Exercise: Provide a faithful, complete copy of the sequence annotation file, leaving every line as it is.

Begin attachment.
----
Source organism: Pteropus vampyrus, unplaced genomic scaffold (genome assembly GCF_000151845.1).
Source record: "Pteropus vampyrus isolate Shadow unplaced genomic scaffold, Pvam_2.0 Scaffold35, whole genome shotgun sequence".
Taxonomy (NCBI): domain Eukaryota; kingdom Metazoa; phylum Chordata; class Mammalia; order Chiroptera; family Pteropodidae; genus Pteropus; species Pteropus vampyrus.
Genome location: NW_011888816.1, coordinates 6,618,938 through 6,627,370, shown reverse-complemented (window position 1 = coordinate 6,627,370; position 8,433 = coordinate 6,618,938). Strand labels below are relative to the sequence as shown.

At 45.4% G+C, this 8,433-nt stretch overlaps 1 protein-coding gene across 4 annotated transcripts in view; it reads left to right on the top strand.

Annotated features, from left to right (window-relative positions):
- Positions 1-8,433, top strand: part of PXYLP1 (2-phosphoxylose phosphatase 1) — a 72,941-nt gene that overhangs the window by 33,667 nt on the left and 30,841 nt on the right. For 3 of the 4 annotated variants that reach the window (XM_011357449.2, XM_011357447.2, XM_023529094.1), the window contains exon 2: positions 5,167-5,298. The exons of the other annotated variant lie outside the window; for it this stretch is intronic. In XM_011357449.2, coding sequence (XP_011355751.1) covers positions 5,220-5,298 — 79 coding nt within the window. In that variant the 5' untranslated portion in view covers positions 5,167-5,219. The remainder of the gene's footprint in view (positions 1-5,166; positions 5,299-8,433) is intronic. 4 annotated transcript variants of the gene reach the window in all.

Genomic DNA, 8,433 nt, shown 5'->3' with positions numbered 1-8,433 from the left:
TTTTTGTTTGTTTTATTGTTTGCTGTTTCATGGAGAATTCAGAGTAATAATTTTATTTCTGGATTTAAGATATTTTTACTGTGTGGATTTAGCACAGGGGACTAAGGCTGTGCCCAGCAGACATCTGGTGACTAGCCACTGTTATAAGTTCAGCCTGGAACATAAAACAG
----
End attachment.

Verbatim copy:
Source organism: Pteropus vampyrus, unplaced genomic scaffold (genome assembly GCF_000151845.1).
Source record: "Pteropus vampyrus isolate Shadow unplaced genomic scaffold, Pvam_2.0 Scaffold35, whole genome shotgun sequence".
Taxonomy (NCBI): domain Eukaryota; kingdom Metazoa; phylum Chordata; class Mammalia; order Chiroptera; family Pteropodidae; genus Pteropus; species Pteropus vampyrus.
Genome location: NW_011888816.1, coordinates 6,618,938 through 6,627,370, shown reverse-complemented (window position 1 = coordinate 6,627,370; position 8,433 = coordinate 6,618,938). Strand labels below are relative to the sequence as shown.

At 45.4% G+C, this 8,433-nt stretch overlaps 1 protein-coding gene across 4 annotated transcripts in view; it reads left to right on the top strand.

Annotated features, from left to right (window-relative positions):
- Positions 1-8,433, top strand: part of PXYLP1 (2-phosphoxylose phosphatase 1) — a 72,941-nt gene that overhangs the window by 33,667 nt on the left and 30,841 nt on the right. For 3 of the 4 annotated variants that reach the window (XM_011357449.2, XM_011357447.2, XM_023529094.1), the window contains exon 2: positions 5,167-5,298. The exons of the other annotated variant lie outside the window; for it this stretch is intronic. In XM_011357449.2, coding sequence (XP_011355751.1) covers positions 5,220-5,298 — 79 coding nt within the window. In that variant the 5' untranslated portion in view covers positions 5,167-5,219. The remainder of the gene's footprint in view (positions 1-5,166; positions 5,299-8,433) is intronic. 4 annotated transcript variants of the gene reach the window in all.

Genomic DNA, 8,433 nt, shown 5'->3' with positions numbered 1-8,433 from the left:
TTTTTGTTTGTTTTATTGTTTGCTGTTTCATGGAGAATTCAGAGTAATAATTTTATTTCTGGATTTAAGATATTTTTACTGTGTGGATTTAGCACAGGGGACTAAGGCTGTGCCCAGCAGACATCTGGTGACTAGCCACTGTTATAAGTTCAGCCTGGAACATAAAACAG